Caietan.  “Losing my mind!” You are de facto under the ban; for you have spoken disrespectfully to the Pope’s legate, whereby you have fallen into great and intolerable damnation. Therefore will I shortly proclaim you publicly and with all the pomp of a great assembly under the ban, because you have angered me.

Phaeton.  Father, I should scorn this arrogance. What may a wretched mortal do against immortal creatures?

Sol.  Let us rather treat him with contempt. He is indeed to be pitied, for he has gone mad through illness.

Phaeton.  What sort of illness?

Sol.  He is sick with greed. Since the matter which he has in hand in Germany will not come his way, he has fallen into a rage and lost his mind in consequence. But I am disposed to chaff him further. What say you, holy father? Would you condemn me unheard and guiltless?

Caietan.  Just as I have said. It is not customary to permit all those to have a hearing, who have been condemned by the Pope and his legates.

Sol.  That would be wrong, however, if anybody but you should do it. But be gracious, I beseech you, and forgive me my sins just this once.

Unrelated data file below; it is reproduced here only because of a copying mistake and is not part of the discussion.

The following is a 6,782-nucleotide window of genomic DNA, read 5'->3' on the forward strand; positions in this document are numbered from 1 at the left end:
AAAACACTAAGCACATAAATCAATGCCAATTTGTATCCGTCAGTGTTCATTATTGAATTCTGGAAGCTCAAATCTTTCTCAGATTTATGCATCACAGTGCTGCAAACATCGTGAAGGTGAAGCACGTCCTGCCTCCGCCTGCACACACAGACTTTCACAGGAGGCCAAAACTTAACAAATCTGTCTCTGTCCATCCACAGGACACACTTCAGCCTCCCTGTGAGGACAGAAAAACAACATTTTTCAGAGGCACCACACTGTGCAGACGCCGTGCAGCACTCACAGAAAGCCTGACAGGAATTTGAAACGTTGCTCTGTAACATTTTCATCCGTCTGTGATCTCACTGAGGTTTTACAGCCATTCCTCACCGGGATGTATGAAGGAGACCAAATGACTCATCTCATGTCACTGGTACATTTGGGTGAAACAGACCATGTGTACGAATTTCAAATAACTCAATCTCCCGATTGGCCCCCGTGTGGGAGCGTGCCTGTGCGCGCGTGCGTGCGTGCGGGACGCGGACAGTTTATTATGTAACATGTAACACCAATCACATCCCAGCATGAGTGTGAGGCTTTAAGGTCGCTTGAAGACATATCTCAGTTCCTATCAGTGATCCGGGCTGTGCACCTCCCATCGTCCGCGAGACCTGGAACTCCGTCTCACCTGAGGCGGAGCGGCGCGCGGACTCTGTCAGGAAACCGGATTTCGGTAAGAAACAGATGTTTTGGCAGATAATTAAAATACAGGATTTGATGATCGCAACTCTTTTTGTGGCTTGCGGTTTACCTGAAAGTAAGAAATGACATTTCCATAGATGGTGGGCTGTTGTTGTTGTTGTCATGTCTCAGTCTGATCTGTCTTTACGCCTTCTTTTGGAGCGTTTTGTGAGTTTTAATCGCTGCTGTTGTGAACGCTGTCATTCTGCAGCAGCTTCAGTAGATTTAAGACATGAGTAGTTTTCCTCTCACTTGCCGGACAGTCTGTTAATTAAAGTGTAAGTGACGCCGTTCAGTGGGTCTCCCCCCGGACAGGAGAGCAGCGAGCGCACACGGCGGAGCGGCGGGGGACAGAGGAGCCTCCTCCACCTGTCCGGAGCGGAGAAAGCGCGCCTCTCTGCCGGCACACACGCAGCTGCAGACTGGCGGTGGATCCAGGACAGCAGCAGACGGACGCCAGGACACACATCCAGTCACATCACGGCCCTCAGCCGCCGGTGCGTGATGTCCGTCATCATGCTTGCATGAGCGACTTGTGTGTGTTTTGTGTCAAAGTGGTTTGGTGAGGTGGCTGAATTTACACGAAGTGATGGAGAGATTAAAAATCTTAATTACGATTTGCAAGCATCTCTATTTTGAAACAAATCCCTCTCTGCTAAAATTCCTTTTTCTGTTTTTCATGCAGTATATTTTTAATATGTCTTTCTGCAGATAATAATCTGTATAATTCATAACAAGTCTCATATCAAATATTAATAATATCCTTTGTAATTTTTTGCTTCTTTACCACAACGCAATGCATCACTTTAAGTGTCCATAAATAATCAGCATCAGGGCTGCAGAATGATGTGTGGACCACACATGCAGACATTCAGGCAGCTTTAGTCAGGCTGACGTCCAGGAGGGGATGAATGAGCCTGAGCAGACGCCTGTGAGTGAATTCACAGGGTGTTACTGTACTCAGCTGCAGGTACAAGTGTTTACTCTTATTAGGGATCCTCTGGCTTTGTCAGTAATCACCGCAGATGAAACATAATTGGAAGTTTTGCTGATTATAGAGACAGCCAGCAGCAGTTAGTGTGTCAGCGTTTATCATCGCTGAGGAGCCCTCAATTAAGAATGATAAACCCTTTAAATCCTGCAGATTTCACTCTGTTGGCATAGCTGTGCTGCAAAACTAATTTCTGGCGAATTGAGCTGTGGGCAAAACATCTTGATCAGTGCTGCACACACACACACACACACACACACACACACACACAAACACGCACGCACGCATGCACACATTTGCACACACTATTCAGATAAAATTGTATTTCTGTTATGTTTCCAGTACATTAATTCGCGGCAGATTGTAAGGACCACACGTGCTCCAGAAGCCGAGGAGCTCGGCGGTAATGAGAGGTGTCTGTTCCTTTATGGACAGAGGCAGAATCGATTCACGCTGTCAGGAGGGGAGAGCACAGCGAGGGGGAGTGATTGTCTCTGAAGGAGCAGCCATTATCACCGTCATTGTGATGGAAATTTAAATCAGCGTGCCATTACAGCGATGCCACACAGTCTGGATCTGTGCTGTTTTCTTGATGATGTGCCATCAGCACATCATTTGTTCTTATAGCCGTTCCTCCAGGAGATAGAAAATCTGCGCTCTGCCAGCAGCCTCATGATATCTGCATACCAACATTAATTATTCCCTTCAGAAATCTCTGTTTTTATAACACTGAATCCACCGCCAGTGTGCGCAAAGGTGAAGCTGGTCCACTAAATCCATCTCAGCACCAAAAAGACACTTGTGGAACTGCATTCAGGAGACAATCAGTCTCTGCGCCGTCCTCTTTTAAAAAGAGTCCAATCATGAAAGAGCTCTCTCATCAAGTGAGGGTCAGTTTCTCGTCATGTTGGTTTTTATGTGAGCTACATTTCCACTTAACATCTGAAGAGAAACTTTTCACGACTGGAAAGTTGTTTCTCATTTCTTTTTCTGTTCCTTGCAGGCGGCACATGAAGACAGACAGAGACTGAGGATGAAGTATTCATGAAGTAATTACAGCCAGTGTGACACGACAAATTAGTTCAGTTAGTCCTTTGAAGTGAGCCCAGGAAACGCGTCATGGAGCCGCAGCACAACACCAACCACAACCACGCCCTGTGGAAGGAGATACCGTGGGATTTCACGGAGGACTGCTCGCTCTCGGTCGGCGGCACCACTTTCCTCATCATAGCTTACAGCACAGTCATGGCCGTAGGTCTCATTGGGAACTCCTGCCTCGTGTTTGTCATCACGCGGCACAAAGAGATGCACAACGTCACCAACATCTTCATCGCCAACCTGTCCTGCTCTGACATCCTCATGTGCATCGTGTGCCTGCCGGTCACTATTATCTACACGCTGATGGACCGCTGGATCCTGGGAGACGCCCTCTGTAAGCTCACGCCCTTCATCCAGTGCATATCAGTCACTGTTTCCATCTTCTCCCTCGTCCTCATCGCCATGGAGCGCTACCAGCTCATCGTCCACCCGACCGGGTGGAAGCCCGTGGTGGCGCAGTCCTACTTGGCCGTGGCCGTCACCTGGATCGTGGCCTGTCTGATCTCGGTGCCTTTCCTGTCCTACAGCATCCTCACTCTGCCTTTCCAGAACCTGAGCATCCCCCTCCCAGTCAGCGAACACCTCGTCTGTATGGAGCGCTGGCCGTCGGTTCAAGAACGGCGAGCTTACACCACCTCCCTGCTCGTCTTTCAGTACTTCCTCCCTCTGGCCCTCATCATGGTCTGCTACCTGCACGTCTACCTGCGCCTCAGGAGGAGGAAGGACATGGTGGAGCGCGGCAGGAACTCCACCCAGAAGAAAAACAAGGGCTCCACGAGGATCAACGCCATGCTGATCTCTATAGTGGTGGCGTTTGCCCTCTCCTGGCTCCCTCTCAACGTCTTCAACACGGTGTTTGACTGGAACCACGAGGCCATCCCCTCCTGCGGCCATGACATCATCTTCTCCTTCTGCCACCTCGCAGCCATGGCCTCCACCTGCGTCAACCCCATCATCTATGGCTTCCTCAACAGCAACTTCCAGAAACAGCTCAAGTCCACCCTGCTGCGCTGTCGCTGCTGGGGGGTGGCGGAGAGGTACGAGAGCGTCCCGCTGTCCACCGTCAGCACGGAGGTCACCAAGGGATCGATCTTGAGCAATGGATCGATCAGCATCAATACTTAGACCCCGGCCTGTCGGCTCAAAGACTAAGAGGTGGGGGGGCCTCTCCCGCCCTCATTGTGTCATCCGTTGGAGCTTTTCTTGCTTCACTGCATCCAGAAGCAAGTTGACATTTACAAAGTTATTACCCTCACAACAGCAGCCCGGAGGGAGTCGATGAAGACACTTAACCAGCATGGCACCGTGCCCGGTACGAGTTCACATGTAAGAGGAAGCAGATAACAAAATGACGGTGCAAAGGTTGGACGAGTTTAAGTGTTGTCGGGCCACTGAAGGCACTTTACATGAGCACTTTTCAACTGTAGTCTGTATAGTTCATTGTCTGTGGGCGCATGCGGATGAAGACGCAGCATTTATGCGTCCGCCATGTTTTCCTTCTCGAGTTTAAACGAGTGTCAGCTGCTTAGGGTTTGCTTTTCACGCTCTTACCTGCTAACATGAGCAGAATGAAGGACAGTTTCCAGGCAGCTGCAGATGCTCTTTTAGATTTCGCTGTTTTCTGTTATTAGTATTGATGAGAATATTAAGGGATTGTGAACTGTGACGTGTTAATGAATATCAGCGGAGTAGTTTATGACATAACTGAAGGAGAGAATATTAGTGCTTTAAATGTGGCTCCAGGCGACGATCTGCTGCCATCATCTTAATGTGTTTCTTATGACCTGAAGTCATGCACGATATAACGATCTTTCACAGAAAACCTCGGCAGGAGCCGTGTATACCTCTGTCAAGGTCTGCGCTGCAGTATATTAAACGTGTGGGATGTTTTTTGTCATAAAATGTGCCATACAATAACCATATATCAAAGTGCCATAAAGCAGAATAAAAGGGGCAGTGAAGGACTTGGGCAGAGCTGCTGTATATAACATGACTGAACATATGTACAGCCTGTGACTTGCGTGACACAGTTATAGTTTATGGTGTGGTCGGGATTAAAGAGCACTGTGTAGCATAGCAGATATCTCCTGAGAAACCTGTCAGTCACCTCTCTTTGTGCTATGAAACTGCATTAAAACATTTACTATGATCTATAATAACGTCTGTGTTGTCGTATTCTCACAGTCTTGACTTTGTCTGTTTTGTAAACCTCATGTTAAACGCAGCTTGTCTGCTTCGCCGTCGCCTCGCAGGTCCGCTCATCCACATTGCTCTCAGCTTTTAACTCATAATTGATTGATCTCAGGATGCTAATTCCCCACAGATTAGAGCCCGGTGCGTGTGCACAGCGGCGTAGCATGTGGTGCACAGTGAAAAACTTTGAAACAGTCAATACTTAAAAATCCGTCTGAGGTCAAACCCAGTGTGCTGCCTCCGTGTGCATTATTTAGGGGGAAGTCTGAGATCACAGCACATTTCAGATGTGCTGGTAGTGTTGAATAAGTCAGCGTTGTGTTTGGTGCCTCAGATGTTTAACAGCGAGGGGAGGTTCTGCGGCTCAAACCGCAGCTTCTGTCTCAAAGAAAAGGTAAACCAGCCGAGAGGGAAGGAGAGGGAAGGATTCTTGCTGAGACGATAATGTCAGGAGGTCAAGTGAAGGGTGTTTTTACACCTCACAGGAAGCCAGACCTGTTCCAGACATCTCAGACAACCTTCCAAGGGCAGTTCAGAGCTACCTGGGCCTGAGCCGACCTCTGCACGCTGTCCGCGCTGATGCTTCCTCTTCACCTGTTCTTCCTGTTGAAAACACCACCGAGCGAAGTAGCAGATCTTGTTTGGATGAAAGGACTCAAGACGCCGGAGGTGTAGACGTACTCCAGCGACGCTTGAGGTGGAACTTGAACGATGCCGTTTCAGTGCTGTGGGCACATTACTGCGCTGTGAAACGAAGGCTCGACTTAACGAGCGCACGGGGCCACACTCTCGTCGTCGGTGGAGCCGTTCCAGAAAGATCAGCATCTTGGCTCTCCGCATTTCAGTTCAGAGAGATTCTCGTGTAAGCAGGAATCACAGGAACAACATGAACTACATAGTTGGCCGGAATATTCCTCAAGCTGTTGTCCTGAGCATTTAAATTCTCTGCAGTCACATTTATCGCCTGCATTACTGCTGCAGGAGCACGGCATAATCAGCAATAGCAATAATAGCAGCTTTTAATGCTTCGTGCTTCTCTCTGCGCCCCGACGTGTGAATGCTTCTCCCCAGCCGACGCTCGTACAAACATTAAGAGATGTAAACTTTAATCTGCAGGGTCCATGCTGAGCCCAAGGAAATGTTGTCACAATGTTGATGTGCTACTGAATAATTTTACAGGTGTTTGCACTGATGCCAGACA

Caietan.  Now you are talking properly; for whoever will not be damned, must sue for grace. Wherefore I command you, to look out for me, wherever I may be; and now, so long as I remain in Germany, to make good weather, and by virtue of your heat to banish that cold which tortures me yet even in the month of July.

Sol.  Why don’t you put the cold under the ban?

Caietan.  That is worth thinking of; but you attend to that which I command.

Sol.  I should have done this before, but I thought that you were engaged in some secret undertaking which you did not wish these ordinary German people to see. Wherefore I feared that if I should shine brightly, and display these secrets of yours to the eyes of the people, your affairs might miscarry.

Caietan.  How could you show my secret affairs to others, when you do not know them yourself?


Sol.  I don’t know them? Do you think I don’t know that your present wish is to prevent Charles from being chosen Roman King in accordance with the desires of his subjects? That you have many other things under way, in which, if the Germans knew, they would no longer assist you, but would hate you with a deadly hatred.

Caietan.  Let them hate me, for they must fear me too. I have indeed not wished to have you disclose such things. Moreover, if you do it, you are under the ban.

Sol.  What a tyrant you are, to be sure!

Caietan.  Furthermore, I command you that you shall direct your arrow and shot pestilence and sudden death amongst the Germans, in order that many benefices and spiritual fiefs may become vacant, that pensions may accrue and money flow to Rome, and something of all this shall be mine. For it s now a long time since clerics have been dying frequently enough in Germany. Do you hear what I tell you?

Sol.  Perfectly.